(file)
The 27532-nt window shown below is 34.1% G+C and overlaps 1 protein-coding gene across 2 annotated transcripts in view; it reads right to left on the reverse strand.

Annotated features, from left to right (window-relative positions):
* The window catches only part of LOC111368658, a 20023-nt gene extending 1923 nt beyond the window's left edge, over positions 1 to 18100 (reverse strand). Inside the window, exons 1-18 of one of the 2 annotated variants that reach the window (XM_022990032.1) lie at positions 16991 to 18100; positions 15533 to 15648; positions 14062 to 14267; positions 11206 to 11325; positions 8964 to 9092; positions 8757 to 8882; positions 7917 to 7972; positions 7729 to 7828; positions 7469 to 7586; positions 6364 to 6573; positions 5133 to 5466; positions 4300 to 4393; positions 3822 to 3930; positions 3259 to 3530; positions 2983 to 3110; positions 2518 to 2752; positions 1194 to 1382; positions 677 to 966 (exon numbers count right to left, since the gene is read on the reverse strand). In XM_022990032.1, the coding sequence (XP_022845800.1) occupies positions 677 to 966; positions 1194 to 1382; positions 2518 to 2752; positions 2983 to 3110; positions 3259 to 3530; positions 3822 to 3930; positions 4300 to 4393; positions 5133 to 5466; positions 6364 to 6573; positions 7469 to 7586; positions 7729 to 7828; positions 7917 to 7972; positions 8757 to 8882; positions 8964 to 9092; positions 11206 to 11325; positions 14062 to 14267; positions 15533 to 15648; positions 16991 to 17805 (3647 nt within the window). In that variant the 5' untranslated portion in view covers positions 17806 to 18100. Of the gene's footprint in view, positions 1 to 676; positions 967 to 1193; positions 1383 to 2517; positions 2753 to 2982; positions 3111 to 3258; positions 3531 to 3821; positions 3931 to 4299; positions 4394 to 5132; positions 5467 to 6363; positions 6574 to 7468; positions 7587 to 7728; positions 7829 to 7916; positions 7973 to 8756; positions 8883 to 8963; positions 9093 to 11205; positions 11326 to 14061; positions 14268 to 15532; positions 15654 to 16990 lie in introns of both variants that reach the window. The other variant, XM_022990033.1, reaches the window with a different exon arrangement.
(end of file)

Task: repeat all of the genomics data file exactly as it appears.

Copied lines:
The 27532-nt window shown below is 34.1% G+C and overlaps 1 protein-coding gene across 2 annotated transcripts in view; it reads right to left on the reverse strand.

Annotated features, from left to right (window-relative positions):
* The window catches only part of LOC111368658, a 20023-nt gene extending 1923 nt beyond the window's left edge, over positions 1 to 18100 (reverse strand). Inside the window, exons 1-18 of one of the 2 annotated variants that reach the window (XM_022990032.1) lie at positions 16991 to 18100; positions 15533 to 15648; positions 14062 to 14267; positions 11206 to 11325; positions 8964 to 9092; positions 8757 to 8882; positions 7917 to 7972; positions 7729 to 7828; positions 7469 to 7586; positions 6364 to 6573; positions 5133 to 5466; positions 4300 to 4393; positions 3822 to 3930; positions 3259 to 3530; positions 2983 to 3110; positions 2518 to 2752; positions 1194 to 1382; positions 677 to 966 (exon numbers count right to left, since the gene is read on the reverse strand). In XM_022990032.1, the coding sequence (XP_022845800.1) occupies positions 677 to 966; positions 1194 to 1382; positions 2518 to 2752; positions 2983 to 3110; positions 3259 to 3530; positions 3822 to 3930; positions 4300 to 4393; positions 5133 to 5466; positions 6364 to 6573; positions 7469 to 7586; positions 7729 to 7828; positions 7917 to 7972; positions 8757 to 8882; positions 8964 to 9092; positions 11206 to 11325; positions 14062 to 14267; positions 15533 to 15648; positions 16991 to 17805 (3647 nt within the window). In that variant the 5' untranslated portion in view covers positions 17806 to 18100. Of the gene's footprint in view, positions 1 to 676; positions 967 to 1193; positions 1383 to 2517; positions 2753 to 2982; positions 3111 to 3258; positions 3531 to 3821; positions 3931 to 4299; positions 4394 to 5132; positions 5467 to 6363; positions 6574 to 7468; positions 7587 to 7728; positions 7829 to 7916; positions 7973 to 8756; positions 8883 to 8963; positions 9093 to 11205; positions 11326 to 14061; positions 14268 to 15532; positions 15654 to 16990 lie in introns of both variants that reach the window. The other variant, XM_022990033.1, reaches the window with a different exon arrangement.